It can be used for setting up top rope anchors. Specifically to extend the anchor to stop rope rub. For example there are no bolted anchors on a climb but some hefty trees a few meters back from the top. You can use semi-static rope to anchor all the way back to the trees.
The rope then loops back to some locking carabiners running past the lip of the route. You don’t climb on the rope, just attach anchors for threading a climbing rope through. It’s slightly safer and easier to use than webbing but a little bulkier and heavier.
For when you need a lot of rope – like on a big wall – having a less stretchy rope is generally better. A 200 meter rope that stretches 5% means an extra 10m overall. If you tried that on a dynamic rope with 30% stretch that another 50 meters work jugging plus bounce and more rope spin.
What Are Static Ropes Made From?
In general static ropes use nylon fiber strands – like dynamic ropes. You might find some that use polyester which is stronger but less supple. Sometimes manufacturers use specially made blends under a different name but they’re generally some form of either nylon or polyester.
Like dynamic ropes there is an inner core which has a few thick strands, held together and protected by the outer sheath. The core gives most of the holding strength with the sheath mainly serving to protect from sharp edges, abrasion, and weather/dirt.
How To Tell If A Rope Is Static Or Dynamic?
The ratings for static ropes normally come under the “low stretch kernmantle rope” standards set out in EN 1891. This means you should see a “CE EN 1801” marking on the plastic marker on the rope when you first buy it.
You may also see a UIAA 107 marking for “low stretch ropes“. This is another safety standard by the UIAA that is similar to the CE one. For dynamic ropes the markings will be “CE EN 892” and/or UIAA 101. Riveting stuff.
Should I Soak My Static Rope?
You don’t have to soak a static rope before use. Many years ago manufacturers recommended this before use to shrink the outer to the core. Since then manufacturing processes have improved greatly.
You should not do this unless specifically instructed in the care manual that comes with the rope. You don’t do it for dynamic ropes either.
Best Static Climbing Ropes
These are our top picks for the best static ropes for each use. Bear in mind that most of them do a similar job of just not stretching much. We’ve given our recommendations and alternatives for most too.
If you expect to be in wet or frozen conditions then we strongly suggest getting a dry treated or water resistant static rope like the Sterling CanyonLux. Dry treatment costs more but a wet rope loses strength and gets heavier. Dry treatment generally also means better resistance to dirt getting into the core plus a little more wear resistance.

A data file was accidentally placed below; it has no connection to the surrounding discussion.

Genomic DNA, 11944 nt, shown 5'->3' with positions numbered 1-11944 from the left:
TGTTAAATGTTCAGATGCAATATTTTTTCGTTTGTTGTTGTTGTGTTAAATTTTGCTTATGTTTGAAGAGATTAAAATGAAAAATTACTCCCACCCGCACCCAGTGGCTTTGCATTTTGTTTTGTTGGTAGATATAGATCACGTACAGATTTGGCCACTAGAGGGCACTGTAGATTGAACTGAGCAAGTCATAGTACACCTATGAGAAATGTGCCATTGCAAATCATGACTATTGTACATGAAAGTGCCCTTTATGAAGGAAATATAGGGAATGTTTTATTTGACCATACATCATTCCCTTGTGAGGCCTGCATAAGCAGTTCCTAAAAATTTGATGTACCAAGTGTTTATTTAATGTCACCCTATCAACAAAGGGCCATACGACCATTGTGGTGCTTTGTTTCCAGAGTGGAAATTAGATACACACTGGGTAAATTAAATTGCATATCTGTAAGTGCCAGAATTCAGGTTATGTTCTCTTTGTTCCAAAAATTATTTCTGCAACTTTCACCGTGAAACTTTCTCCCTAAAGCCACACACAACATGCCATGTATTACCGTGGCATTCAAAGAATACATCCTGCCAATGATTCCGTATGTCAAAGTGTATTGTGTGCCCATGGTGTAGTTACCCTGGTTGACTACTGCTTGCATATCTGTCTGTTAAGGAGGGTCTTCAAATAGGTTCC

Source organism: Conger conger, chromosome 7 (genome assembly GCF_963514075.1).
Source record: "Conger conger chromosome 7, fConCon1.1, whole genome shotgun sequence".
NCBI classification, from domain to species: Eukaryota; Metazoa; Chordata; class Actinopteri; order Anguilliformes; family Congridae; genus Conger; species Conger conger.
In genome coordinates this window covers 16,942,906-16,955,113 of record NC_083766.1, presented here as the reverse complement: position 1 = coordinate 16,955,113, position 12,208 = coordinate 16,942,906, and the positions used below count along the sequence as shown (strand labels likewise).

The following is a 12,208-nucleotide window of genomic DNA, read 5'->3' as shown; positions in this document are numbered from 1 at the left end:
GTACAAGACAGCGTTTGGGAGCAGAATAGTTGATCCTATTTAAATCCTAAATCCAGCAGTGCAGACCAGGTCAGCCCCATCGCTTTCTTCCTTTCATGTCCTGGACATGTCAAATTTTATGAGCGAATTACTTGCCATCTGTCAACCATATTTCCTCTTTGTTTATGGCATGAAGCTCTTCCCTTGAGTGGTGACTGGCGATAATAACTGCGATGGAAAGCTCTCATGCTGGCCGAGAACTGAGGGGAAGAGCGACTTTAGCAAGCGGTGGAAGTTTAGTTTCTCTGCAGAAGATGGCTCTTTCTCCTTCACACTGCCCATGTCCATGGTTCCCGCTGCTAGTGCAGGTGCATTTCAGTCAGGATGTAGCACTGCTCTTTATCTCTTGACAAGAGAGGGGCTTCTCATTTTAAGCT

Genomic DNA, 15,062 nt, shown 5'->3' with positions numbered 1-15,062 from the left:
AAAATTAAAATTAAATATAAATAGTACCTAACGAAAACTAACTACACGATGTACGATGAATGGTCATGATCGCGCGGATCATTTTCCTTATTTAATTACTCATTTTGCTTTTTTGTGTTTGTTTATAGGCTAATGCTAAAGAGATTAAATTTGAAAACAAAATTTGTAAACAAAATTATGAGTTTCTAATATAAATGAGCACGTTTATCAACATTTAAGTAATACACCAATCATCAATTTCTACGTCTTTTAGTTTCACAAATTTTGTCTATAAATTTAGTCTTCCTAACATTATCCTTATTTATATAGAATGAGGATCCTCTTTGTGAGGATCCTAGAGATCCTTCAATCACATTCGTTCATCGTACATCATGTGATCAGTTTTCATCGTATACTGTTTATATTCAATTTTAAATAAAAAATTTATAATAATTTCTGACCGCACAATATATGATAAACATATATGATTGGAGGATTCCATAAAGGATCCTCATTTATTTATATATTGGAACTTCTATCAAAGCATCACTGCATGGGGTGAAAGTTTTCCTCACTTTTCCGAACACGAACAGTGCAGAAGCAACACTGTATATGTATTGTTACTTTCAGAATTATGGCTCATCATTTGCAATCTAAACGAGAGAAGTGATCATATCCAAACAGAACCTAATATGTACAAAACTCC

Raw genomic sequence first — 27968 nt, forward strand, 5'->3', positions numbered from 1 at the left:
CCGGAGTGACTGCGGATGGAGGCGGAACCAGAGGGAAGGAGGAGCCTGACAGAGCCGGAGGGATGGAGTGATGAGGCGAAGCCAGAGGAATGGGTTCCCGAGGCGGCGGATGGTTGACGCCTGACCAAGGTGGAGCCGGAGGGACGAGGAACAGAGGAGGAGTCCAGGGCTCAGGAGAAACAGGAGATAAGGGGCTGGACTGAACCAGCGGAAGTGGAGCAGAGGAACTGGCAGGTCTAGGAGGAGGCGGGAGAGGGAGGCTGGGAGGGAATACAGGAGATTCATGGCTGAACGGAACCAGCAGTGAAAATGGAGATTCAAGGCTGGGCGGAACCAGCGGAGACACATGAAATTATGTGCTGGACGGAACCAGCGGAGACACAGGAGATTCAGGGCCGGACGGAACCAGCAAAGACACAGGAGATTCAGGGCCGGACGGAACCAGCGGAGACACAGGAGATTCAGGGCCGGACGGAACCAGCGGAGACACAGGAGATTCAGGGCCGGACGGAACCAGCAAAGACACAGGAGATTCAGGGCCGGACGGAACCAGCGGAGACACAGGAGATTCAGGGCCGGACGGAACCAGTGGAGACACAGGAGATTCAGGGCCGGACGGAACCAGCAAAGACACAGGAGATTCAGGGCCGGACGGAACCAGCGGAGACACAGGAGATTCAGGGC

Best Static Climbing Rope For Big Walls
|Weight Per Meter: 10mm: 66g / 10.5mm: 72g||Breaking Strength: 10mm: 27kN / 10.5mm: 31kN||Static Elongation: Both < 5%|
Most of the ropes you’ll see rigged in place on El Cap will be these. Both come in a variety of lengths up to 300m if needed. Their main draw is a good abrasion resistance and a decent price per meter. The thinner 10mm vs the 10.5mm will save a significant amount of weight if you plan to move it about a lot.
This is also our pick for the best static rope for climbing photography. If the pros use and abuse this for weeks shooting on El Cap then you can trust it for shooting your buddy’s first 5.12. As a general rappelling and jugging rope this is king.
The black might stand out less and blend in with shadows vs the white/red. This does depend on the rock type and conditions. The 10.5mm also comes in a red/black to stand out. Comes with a two year manufacturer’s warranty. Also available in 11mm.
Best Static Rope For Rappelling
|Weight Per Meter: 62g||Breaking Strength: 22.2kN||Diameter: 9mm||Static Elongation: 3.5%|
The Canyonator is an excellent all-rounder at a great price. Designed in collaboration with Rich Carlson, founder of the American Canyoneering Association with over 30 years in canyoneering and rappelling experience. The best rappelling rope for most lowering needs.
Comes in a slim 9mm that will save you weight. 65m and 100m in bright green or orange. Has a strong and stiff 100% polyester sheath and core that will last years of long rappels. Consider the other ropes if you need something more flexible for knots or twists. This is purely a rappelling rope.
Best Static Rope For Canyoneering
Sterling CanyonLux Canyoneering Rope
|Weight Per Meter: 62g||Breaking Strength: 22.2kN||Diameter: 9mm||Static Elongation: 3.3%|
The best canyoneering rope hands down. At just 8mm it’s super light and easy to handle, perfect for long approaches and “interesting” route finding. It comes in a range of lengths from 100 to 300ft and in a couple of nice colors.
The big plus on this is the Technora sheath which has a high resistance to abrasion and water. This rope is on the higher end of the cost table but will last and perform for a long time. Made in America and comes with a lifetime warranty.
Other Options: The BlueWater Canyonator is a cheaper choice but still a great option.
Best Semi-static Rope For Top-Rope Anchors
Beal Spelenium 10.5mm Low Stretch Rope
|Weight Per Meter:||Breaking Strength: 19kN||Diameter: 9mm||Static Elongation: 3.5%|
If you just need a little semi-static rope for setting up top rope anchors you don’t have to worry too much about length, diameter, or water resistance. The rope should be decently good at resisting wear but you should also expect to check it regularly and replace when needed.
For the price this low stretch rope will do you well. Designed for cavers but perfectly suited to rigging anchors for climbing too as it’s supple enough to get knots in. Also available in a few different thicknesses and lengths from 9 to 10.5mm. Probably the best static rope for anchors at the price point.
You can also chop it into a few different lengths based on what you need and where you’ll climb, saving weight and approach effort. Make sure you seal the ends correctly. Remember this is for making anchors not for climbing directly on.
Handy To Have – Best Static Climbing Rope Extras
If you’ll be hauling around bunch of rope and want to get the longest life from it then consider a decent rope bag.
The Edelrid Tillit is designed for filling and unfilling while on big walls and aims to save a lot of time. It has a long side zipper, with a cinch close at the top and bottom to easily switch sides once you’ve finished belaying or hauling. It can also be attached to the anchor point. You might also use to hide or manage rope when doing photography.
If you need something a bit bigger and more basic consider the Black Diamond rope bucket which does what it says on the tin. If you have of rope and gear to haul or stash go for the classic Metolius range of reinforced haul bags.
A rope marker can help for marking how much rope you’ve used/have left but it will only show on light ropes. Using a specific rope marker is recommended because the chemicals are tested on ropes so they don’t break down the nylon fibers. Some normal marker pens can damage rope.